The world is a shambles, and Daniel Howell knows it.
The English millennial YouTube sensation is a man of many talents, having also dipped his toe into the world of radio, television, comedy, and literature. However, since he was a teenager, his YouTube presence has made the greatest impact.
Having amassed well over eight million subscribers across all his channels, Howell has created a solo show that caters to this cohort of millennials and gen Zers. We’re All Doomed has him marketed as “stressed, depressingly dressed and on a quest to live his best life before the inevitable apocalypse arrives”. This is an accurate description of his two Act ninety-minute show.
Opening with a spritely song and dance number proclaiming, “everything is fine”, we soon learn it is not. An outer dialogue with his inner dialogue sees him spiral. It sets the scene for the peaks and troughs to follow. And what mighty peaks and troughs they are!
Howell’s confessional comedy is highly structured. He summarises a topic, adds social commentary combining personal experience while using self-deprecating humour. Lather, rinse, repeat. Topics for discussion include social media and the internet, artificial intelligence, conspiracy theories, capitalism, the climate crisis, and mental health. It’s heavy stuff.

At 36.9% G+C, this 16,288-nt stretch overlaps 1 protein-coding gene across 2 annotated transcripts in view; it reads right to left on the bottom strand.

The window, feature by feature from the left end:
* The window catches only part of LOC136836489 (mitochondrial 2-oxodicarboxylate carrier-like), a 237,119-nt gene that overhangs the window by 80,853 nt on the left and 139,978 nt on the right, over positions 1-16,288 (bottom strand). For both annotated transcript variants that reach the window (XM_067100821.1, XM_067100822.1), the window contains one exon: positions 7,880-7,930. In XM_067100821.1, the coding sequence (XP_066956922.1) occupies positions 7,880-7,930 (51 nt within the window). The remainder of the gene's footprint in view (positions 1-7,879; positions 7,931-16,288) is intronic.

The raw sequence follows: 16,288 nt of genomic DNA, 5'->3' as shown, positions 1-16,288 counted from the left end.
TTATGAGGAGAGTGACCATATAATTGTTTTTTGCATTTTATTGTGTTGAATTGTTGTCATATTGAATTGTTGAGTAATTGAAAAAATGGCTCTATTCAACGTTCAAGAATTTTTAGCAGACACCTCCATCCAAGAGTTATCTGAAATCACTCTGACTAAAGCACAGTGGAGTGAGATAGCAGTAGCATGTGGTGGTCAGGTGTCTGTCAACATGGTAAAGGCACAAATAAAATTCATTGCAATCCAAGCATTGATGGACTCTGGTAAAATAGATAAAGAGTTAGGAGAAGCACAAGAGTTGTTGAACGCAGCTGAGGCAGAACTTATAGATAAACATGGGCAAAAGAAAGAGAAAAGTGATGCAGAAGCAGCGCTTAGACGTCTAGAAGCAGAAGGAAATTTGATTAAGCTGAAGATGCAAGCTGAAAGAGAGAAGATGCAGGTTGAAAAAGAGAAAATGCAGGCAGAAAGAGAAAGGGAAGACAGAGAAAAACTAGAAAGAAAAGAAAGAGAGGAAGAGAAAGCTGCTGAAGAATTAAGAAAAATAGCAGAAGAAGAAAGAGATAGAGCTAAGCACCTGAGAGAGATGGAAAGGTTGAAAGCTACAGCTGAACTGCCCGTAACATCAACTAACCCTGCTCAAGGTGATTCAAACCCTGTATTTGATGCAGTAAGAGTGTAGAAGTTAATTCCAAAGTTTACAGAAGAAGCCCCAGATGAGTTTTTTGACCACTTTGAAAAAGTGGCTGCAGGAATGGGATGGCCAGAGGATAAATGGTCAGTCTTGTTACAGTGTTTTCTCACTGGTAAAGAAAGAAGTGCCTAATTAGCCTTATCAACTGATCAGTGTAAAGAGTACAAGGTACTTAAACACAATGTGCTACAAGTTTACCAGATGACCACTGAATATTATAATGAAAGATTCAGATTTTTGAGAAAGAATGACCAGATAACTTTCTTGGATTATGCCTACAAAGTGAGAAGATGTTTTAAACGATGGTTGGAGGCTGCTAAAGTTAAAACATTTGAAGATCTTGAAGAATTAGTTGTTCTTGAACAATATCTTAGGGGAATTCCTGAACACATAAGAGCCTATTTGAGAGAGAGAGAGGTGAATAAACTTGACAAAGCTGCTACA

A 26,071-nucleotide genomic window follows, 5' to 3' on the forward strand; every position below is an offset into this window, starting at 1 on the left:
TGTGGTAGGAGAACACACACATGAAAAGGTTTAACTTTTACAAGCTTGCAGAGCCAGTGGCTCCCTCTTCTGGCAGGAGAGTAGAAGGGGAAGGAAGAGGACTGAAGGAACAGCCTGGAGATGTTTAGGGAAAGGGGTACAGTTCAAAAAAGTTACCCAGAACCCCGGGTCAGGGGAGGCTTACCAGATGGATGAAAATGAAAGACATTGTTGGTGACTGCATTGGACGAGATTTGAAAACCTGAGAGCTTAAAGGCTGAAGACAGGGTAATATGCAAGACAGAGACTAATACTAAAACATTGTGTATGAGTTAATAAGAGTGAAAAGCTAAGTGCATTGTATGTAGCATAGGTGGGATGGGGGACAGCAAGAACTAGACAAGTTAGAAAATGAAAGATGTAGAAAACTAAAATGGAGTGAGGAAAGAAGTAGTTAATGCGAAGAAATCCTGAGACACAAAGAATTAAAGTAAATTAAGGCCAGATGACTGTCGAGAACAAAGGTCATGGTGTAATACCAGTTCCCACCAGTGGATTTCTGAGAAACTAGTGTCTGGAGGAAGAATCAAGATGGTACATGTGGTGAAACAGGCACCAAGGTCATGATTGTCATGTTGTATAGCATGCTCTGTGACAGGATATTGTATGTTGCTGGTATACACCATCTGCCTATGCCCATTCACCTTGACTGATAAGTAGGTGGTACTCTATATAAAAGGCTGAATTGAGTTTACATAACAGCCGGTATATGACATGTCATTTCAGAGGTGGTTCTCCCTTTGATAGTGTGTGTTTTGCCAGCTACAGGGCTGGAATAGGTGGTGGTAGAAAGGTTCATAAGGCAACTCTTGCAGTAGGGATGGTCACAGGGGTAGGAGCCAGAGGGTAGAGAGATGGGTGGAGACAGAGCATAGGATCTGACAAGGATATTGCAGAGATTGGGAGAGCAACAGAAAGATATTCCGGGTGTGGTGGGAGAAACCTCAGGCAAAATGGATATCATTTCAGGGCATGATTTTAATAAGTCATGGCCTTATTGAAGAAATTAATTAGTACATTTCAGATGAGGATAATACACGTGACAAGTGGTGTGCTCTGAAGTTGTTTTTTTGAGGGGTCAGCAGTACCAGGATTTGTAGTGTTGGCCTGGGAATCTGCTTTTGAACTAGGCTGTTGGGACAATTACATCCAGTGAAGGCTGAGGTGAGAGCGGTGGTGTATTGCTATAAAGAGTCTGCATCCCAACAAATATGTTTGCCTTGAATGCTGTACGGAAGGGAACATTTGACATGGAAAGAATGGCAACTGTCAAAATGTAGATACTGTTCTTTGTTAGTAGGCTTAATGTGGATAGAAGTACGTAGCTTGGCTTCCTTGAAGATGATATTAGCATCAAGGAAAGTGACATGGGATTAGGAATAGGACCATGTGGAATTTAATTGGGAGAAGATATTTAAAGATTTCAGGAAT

But that’s the point.
There is an acknowledgement that the world is in trouble, the apocalypse is coming, and we’re all doomed. Yet, with the aid of Howell, maybe we can have one good night (in each city the show is featured) before death is upon us.
Assisting to cut through the despair are vivid lights, giant pyramids, bubbles, and jokes. In fact, those elements save the show from being a disheartening TED talk.
Segments such as Conspiracy Theory Mad Libs and Freedom or Fire bring audience interaction to the forefront and laughs aplenty. Comical social critique is offered giving truth to the saying, “if you don’t laugh, you’ll cry”. Having said that, Howell does both.
Towards the conclusion of the show, he discloses his own mental health struggles. The story is highly personal and relatable.
Especially to the youthful audience watching. By specifically calling this topic out, Howell acknowledges it is okay to not be okay, it is okay to talk about not being okay, and most importantly, there is hope. Even if it’s the tiniest glimmer of hope.
Howell’s comedy is generational. His content targeted towards his social media followers. Screen memes and video vignettes are effectively used throughout to complement the topics discussed. Nevertheless, if you are unfamiliar with his body of work, you are unlikely to wholly grasp the context.
For those that do, Daniel Howell does indeed offer one good night before we’re all doomed.
Review By Anita Kertes